Here’s a piece that I wrote in a creative writing workshop with Zee Zahava. It appeared on her blog Painted Parrot, and it might be the beginning of something much larger.
I used to climb on the rooftops and watch the sunset. The stench of the streets held no sway there, and the air was fresh. The wind could whisk my soul from my flesh for a moment and sweep it to and fro. I would often stay until I could see my father’s star on the horizon.
I used to wander the city in the rain, and no matter where I went, I always ended where I wanted to be. The rain was warm, and when I finally went home, I would peel off my drenched socks with a smile. It rained almost every day.
When I could, I used to buy old trinkets from the street vendors, their wares spread before them on rough blankets. Belt buckles, wallets, books, umbrellas.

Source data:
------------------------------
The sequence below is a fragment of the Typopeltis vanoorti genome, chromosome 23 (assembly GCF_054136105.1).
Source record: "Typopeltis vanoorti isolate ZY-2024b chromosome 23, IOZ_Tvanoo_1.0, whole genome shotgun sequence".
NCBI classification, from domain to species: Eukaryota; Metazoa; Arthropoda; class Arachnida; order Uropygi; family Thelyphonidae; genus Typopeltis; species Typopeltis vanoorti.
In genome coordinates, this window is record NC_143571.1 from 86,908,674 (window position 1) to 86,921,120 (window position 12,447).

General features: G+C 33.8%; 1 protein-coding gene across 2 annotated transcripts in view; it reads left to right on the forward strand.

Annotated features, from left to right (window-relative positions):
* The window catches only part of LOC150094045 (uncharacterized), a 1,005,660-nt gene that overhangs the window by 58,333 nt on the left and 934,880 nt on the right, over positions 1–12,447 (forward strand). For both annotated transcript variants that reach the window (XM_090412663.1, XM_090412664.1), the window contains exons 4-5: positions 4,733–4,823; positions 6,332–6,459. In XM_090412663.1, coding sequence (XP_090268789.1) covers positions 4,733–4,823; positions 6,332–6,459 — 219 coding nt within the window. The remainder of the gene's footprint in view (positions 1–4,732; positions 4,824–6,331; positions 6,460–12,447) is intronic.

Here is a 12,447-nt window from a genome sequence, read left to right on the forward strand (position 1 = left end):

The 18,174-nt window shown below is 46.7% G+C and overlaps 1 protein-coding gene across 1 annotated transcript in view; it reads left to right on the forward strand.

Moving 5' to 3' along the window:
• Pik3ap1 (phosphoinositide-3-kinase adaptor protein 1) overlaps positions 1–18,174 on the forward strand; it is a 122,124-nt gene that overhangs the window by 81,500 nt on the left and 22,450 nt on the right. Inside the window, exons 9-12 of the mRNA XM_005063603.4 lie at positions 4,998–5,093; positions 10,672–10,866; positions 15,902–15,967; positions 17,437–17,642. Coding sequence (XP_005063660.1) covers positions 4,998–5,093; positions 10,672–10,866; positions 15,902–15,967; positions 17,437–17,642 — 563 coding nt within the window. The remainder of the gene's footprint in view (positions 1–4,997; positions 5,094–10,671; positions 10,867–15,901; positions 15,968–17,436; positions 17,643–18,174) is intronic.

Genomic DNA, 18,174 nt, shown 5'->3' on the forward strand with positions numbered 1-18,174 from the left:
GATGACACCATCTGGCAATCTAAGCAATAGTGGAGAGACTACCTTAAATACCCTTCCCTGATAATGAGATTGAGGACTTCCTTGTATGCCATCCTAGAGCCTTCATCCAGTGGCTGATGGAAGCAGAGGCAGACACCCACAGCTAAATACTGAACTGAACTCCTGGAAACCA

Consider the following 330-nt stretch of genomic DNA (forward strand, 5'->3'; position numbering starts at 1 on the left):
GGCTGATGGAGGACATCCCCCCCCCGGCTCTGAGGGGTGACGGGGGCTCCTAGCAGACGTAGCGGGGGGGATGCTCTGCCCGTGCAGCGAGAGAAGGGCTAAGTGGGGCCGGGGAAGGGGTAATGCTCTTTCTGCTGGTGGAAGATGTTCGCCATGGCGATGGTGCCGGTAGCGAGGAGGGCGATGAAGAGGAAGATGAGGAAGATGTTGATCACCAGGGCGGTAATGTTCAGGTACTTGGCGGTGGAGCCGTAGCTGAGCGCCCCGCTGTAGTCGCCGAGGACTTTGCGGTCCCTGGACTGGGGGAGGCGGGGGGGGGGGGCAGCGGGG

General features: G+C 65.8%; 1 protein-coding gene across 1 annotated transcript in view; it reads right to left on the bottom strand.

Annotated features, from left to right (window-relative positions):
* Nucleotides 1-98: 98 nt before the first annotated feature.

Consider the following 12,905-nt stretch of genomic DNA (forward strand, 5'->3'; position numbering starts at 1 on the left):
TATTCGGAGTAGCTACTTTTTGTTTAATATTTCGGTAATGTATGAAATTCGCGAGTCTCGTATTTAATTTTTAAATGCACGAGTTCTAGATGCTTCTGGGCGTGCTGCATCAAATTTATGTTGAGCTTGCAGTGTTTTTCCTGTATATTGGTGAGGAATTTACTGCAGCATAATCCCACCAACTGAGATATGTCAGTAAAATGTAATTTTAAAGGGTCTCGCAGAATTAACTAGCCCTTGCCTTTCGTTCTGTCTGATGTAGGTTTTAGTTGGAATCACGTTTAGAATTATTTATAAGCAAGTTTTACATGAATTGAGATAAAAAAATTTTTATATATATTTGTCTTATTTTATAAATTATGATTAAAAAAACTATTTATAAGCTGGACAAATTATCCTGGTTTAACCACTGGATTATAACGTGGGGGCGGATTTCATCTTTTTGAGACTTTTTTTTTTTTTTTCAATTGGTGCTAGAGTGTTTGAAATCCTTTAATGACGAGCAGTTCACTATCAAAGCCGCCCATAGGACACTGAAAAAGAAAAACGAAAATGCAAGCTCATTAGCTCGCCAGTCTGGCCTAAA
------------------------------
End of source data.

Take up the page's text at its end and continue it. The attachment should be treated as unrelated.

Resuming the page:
I used to be the only god I prayed to. I knew that I would always listen, always answer, always act where other gods shrouded their deeds in mystery.
Now the rooftops are a dangerous place, and the sunsets have changed from brilliant orange to dusty gray. Wood rots, plaster chips, and one man’s ceiling and my floor are likely to collapse under my weight. I stay close to the ground, but on clear nights I can still see my father’s star.
I still wander the city, but the streets are strange to me now, and by nightfall I rarely know where I am. It seldom rains anymore, but when it does, I find shelter where I can.
The street vendors are gone, their blankets and umbrellas discarded in heaps, riddled with holes from the rain. In their places are gaunt men. They carry knives, pipes, sometimes guns, and always sacks of bliss to trade. They like valuable things. Guns, knives, food, people.
Now I don’t pray at all. Even my god no longer answers. He has grown silent in the presence of the spirits who have come to share his home.
Dear Reader, my name is Sage.